Concierges drive millions of dollars into Hawaii's economy.
The Latin root of concierge, conservus, means “fellow slave.” No longer. Today, good hotel concierges are considered critical to the success of a high-end property and scores of businesses in the area. In fact, concierges are quite possibly the most powerful, influential people in Hawaii tourism.
Visitors inject an average of $11 billion into the Islands annually, according to the state Department of Business, Economic Development and Tourism. With hundreds of restaurants, activities and golf courses vying for their attention, up-market tourists depend on concierges to steer them in the right direction. And in an industry where so many companies are fighting for a piece of the same pie, the recommendations from a concierge can make or break a business. Indeed, many restaurants and activities depend on concierges for their livelihood.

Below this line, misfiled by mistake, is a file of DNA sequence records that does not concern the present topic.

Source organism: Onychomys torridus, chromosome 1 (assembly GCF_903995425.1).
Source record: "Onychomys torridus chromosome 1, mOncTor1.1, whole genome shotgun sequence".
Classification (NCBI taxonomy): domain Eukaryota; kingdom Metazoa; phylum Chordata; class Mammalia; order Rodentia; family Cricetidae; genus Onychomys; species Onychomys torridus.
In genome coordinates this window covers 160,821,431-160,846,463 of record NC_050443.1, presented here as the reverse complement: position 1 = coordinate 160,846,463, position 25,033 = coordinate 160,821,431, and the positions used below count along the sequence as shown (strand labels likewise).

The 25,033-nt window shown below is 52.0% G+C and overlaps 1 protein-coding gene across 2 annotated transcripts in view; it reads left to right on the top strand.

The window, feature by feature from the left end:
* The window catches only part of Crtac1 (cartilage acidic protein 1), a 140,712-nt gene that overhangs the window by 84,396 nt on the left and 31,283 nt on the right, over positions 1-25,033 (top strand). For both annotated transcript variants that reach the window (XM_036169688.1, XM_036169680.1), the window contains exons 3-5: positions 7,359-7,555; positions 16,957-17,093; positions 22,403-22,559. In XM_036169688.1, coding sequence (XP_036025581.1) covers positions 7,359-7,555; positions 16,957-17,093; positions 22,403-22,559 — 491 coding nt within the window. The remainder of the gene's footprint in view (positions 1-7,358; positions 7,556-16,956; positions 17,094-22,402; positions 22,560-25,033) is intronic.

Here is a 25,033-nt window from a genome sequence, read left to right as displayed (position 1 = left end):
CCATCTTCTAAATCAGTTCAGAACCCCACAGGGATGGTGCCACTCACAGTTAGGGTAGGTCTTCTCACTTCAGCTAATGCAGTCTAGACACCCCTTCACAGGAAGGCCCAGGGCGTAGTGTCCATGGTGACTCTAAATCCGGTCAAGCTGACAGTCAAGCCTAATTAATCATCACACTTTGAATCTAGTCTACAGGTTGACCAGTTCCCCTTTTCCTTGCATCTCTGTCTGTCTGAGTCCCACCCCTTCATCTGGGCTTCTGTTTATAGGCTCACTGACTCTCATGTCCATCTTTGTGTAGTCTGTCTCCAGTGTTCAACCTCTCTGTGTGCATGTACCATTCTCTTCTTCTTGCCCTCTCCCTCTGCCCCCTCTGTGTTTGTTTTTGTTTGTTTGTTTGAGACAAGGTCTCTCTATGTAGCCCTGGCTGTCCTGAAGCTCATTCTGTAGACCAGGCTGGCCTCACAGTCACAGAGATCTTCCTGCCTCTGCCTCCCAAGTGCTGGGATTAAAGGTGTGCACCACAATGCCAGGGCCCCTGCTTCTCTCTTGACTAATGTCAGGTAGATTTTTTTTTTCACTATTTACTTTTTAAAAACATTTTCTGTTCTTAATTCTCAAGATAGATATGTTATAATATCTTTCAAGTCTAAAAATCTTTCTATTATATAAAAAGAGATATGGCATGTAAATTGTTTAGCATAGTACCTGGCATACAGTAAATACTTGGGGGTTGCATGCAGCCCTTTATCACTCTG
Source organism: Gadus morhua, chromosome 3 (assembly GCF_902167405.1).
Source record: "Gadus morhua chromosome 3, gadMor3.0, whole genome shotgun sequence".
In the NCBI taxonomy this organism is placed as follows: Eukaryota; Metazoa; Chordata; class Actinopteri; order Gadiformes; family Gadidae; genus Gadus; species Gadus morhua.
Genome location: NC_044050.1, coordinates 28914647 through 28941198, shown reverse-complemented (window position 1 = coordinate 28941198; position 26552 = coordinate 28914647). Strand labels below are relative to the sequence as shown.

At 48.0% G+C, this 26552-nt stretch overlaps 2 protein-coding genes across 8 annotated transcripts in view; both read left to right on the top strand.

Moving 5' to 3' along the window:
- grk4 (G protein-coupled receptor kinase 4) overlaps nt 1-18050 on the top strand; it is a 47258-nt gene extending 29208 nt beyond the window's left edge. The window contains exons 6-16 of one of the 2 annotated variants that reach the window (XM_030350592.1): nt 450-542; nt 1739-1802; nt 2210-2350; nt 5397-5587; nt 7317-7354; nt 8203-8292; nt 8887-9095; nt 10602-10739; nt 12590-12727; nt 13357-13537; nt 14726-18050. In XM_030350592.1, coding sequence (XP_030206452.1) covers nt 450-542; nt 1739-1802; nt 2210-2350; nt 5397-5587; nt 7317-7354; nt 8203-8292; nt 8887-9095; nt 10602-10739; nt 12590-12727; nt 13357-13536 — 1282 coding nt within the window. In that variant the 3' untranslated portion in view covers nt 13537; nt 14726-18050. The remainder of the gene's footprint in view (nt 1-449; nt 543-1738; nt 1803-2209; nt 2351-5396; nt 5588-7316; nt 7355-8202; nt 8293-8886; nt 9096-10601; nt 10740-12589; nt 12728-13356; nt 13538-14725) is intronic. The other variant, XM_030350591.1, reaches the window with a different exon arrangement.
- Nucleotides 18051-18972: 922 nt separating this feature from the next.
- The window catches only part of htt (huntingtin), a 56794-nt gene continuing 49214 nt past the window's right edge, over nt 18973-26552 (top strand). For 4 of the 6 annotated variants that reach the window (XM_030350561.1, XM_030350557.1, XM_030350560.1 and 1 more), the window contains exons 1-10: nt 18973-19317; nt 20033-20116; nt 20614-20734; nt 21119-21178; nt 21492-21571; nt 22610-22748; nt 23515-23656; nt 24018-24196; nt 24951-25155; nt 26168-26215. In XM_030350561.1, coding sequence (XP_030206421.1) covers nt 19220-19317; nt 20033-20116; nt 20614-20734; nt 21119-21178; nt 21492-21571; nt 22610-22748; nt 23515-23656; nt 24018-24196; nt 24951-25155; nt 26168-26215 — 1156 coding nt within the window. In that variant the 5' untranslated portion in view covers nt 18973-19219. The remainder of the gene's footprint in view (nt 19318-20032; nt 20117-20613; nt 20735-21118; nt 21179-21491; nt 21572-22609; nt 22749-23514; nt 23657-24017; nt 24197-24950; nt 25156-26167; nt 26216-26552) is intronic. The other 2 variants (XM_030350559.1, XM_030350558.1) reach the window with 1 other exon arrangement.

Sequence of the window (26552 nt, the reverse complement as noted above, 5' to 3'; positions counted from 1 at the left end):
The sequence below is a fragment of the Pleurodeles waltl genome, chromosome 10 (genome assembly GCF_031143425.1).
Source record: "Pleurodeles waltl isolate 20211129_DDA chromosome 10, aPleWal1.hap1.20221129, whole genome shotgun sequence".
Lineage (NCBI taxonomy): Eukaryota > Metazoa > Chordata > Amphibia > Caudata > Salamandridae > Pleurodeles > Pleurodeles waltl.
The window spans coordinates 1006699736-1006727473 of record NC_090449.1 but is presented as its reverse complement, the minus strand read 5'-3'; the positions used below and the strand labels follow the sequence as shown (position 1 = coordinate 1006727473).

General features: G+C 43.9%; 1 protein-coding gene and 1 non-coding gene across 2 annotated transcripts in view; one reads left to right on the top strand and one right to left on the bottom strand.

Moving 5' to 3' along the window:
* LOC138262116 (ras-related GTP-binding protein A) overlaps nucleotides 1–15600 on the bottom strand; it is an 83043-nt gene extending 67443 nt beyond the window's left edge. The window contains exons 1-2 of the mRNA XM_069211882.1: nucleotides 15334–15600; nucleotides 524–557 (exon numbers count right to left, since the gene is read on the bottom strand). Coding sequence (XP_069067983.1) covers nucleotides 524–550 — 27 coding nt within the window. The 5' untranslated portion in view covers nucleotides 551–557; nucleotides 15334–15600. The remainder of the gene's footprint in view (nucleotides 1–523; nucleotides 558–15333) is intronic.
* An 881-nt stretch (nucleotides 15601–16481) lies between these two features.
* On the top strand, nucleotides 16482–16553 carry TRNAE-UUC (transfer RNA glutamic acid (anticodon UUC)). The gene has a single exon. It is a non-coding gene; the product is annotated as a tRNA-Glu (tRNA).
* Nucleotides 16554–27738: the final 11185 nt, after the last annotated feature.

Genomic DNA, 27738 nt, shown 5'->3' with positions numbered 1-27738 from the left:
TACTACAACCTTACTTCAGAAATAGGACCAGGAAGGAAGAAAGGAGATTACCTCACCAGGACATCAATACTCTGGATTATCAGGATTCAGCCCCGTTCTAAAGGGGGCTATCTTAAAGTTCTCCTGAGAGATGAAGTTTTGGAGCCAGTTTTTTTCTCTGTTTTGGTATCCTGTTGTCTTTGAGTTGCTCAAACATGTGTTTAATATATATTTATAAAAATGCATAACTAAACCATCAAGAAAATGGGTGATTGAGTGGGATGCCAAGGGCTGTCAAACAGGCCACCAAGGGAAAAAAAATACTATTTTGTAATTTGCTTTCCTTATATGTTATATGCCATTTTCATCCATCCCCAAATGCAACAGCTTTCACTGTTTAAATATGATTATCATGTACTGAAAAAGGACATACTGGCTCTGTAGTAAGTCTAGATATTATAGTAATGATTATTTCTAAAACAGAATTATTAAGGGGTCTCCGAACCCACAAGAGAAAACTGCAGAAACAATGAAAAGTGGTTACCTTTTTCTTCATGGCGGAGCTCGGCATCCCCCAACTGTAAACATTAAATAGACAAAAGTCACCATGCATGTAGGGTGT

The Activity Owners Association of Hawaii estimates that concierge desks generate about 25 percent of the $1.1 billion spent on tourism-related activities here each year. “They are an irreplaceable asset to the activity industry; they’re like an outside sales force for the vendors,” says Toni Davis, the association’s executive. “People do more than they ever planned on doing as a result of the concierge taking care of not only their activities, but their restaurants and a lot of other things.” Davis estimates that on Maui, where on-the-street activity vendors are a dime a dozen, concierges contribute a slightly higher 35 to 40 percent to the island’s activity revenues of $1.75 million.
Pikake Kamahele, chef concierge at the white-glove Four Seasons Resort Maui at Wailea, says her staff of 28 concierges generate between $90,000 to $170,000 per month in activity revenues. In addition, they book 150 to 300 reservations per month at select restaurants around the island.
According to Rebecca Schillaci, general manager of the 13-year-old Haliimaile General Store, the restaurant averages 130 dinners per night (with tickets averaging $38 per person). Schillaci estimates 25 percent of Haliimaile’s business stems from concierge recommendations. Yet while Haliimaile, along with a few select others, may have already established reputations for themselves, lesser-known restaurants are left to battle it out for the concierges’ coveted recommendations.